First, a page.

Kenny Bell figured he would have a chance to contribute, even after he barely saw the field in his first official college football game.
What happened the rest of the way awed even Bell. As the Fairview High graduate prepares for his third year at the University of Nebraska, Bell is aware he will not be able to sneak up on opponents the way he did during a breakout 2011 redshirt freshman season in which he emerged as the Cornhuskers’ No. 1 receiver.
Chances are Bell, whose father Ken played for the Denver Broncos in the late 1980s, will draw far more defensive attention in 2012. But it’s a challenge the always-thoughtful Boulder native is ready to tackle head-on.
“This year I figure my number will be called more, which is great, but it also means defenses are going to be focused on me more,” Bell said in a recent phone interview. “At first, I really wasn’t expecting to see the field as much as I did. When we got to league play, I think I really found my groove. The environment really changed for me as the season went on.”
After redshirting in 2010, Bell played sparingly in the Cornhuskers’ 2011 opener against Chattanooga. However, he made his first collegiate reception the following week, hauling in a 42-yard pass against Fresno State. And in Nebraska’s next game Bell made a highlight-reel grab for a 50-yard reception.
From there, the Fairview grad blossomed quickly into one of the most dangerous wideout threats in the Big Ten. Bell finished the season as Nebraska’s leader in receptions (32), receiving yards (461) and touchdown catches (3), including a 30-yard scoring grab that gave the Cornhuskers an early lead in an eventual loss to South Carolina in the Capital One Bowl. Bell also turned in the longest touchdown run by a wide receiver in Nebraska history with an 80-yard gallop against Minnesota.
Bell became the second freshman in the long history of Cornhuskers football to lead the club in receptions and receiving yards. With Bell leading the way Nebraska’s receiving corps has morphed abruptly from an inexperienced question mark to one of the strengths of the team. The bulk of that group returns this season, and the 6-foot-1 Bell is expecting to build on the impressive numbers he produced in 2011.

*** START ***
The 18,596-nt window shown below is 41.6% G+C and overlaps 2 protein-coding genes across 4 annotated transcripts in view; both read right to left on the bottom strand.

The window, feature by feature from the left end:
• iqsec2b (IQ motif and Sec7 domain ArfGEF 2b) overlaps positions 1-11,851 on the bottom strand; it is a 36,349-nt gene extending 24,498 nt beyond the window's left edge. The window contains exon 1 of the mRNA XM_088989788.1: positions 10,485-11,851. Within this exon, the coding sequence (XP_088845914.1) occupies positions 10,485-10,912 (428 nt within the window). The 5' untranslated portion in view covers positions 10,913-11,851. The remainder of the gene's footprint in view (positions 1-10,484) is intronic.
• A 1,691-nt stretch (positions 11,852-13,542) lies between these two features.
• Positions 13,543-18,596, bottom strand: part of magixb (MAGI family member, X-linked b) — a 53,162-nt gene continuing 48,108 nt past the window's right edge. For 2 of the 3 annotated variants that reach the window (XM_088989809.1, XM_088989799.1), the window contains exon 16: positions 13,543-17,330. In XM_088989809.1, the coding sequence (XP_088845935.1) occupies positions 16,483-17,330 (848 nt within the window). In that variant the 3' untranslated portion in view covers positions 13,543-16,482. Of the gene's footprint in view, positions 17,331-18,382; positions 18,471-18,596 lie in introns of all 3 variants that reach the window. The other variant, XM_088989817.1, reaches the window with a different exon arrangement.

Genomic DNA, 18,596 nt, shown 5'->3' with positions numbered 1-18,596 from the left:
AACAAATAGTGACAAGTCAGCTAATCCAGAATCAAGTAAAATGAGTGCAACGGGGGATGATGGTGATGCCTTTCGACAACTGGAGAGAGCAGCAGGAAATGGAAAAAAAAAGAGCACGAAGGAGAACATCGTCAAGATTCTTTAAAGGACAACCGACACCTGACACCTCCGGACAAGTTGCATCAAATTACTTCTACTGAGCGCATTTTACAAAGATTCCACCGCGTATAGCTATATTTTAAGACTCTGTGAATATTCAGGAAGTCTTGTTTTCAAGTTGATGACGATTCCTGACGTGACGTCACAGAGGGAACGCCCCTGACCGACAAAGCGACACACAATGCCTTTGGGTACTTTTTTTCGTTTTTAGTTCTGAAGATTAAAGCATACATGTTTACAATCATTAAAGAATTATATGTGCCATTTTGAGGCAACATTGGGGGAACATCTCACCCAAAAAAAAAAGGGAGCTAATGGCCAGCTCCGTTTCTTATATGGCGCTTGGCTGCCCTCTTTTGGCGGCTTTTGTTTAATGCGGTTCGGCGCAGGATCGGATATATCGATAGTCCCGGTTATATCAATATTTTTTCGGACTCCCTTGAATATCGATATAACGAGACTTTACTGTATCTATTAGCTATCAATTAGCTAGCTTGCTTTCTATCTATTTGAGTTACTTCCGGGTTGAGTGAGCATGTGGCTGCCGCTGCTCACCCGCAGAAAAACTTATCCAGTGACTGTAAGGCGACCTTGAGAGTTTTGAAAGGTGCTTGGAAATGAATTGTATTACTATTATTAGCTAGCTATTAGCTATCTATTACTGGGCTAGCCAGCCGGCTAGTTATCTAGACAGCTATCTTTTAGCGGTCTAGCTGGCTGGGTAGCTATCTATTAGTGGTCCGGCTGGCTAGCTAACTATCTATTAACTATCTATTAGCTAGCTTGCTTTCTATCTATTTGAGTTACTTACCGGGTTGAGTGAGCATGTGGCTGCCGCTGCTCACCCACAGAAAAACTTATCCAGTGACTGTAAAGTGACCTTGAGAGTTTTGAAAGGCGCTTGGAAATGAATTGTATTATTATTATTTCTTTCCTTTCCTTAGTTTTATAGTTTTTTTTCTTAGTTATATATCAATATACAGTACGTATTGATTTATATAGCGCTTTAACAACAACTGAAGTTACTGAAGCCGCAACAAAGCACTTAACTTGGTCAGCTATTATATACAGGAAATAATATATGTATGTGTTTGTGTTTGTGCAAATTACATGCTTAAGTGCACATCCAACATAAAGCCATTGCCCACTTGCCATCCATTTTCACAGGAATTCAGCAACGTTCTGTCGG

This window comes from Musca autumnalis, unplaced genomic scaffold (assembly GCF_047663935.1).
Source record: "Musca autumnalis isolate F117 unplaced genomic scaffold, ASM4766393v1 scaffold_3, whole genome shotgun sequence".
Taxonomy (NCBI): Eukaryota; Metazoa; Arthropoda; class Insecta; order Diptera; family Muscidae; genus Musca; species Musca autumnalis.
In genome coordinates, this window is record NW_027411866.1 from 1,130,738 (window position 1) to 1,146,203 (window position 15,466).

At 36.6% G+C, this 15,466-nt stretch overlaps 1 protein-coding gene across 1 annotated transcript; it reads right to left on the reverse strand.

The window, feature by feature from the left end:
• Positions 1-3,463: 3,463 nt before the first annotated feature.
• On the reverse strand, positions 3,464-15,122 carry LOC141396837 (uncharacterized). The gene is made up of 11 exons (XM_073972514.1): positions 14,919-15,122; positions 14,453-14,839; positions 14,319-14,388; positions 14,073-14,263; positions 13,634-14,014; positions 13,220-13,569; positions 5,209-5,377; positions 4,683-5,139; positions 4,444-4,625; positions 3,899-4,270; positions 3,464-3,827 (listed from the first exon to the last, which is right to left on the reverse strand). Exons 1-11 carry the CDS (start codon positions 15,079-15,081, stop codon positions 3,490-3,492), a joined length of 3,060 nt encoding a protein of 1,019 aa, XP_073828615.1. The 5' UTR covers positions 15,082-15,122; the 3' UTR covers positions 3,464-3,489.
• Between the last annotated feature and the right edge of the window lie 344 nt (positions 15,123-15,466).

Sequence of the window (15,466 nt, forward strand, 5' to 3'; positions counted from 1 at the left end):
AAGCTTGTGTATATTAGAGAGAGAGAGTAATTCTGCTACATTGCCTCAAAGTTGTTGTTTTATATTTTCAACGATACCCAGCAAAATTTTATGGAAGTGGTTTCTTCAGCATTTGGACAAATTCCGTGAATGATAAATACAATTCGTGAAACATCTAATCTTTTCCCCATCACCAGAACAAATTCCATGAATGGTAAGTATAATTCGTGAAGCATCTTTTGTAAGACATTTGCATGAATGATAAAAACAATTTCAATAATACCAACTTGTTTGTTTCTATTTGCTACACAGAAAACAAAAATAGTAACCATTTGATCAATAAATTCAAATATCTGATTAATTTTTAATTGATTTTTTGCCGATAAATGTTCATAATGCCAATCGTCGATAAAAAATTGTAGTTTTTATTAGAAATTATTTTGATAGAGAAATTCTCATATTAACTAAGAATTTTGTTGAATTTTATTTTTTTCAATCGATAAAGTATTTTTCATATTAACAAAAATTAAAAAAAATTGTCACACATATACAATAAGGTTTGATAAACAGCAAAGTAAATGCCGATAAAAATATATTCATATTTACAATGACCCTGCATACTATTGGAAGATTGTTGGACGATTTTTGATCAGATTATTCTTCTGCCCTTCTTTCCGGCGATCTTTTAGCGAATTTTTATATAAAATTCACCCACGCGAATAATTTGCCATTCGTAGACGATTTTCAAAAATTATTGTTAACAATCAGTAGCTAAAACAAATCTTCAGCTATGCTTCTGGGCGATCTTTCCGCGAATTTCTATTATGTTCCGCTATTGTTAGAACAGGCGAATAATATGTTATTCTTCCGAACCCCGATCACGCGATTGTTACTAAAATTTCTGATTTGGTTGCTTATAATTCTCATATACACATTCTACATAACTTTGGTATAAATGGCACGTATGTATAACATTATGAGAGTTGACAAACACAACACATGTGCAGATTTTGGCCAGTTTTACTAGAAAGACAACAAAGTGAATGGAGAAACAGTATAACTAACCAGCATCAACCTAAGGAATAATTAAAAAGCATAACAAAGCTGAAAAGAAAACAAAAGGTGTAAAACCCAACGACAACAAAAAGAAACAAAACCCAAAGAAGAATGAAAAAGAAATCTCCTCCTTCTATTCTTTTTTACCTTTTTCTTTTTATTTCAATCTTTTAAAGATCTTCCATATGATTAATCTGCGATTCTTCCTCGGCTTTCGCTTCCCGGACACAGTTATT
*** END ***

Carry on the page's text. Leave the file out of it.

“We have a great core and we’re pretty experienced this year,” Bell said. “I’ve put on a little bit of weight but I think I’m a little faster. The biggest thing has been my route running. It’s those things that set great athletes apart from great players. There are always a lot of great athletes all over the field. It’s the ability to do the little things the right way that will help me continue to improve.”
Always known for his charisma, wit, and outspoken nature, Bell riled up much of his fan base last year when he took to Twitter to proclaim his belief that the 1995 national championship team from Nebraska would lose in a fantasy showdown against the 2005 USC Trojans.
While Bell has reined in some of the frequency of his tweets — “My focus is on football now,” he said — he stands by his opinion and vows to never shy away from speaking his mind.
“We’re not supposed to talk about football on (Twitter), but I think people get too sensitive over opinions. Getting judged off your opinion of something is outrageous. I would never judge a person on their opinion and I like expressing my opinion as much as the next person.”
Follow Pat Rooney on Twitter: @prooney07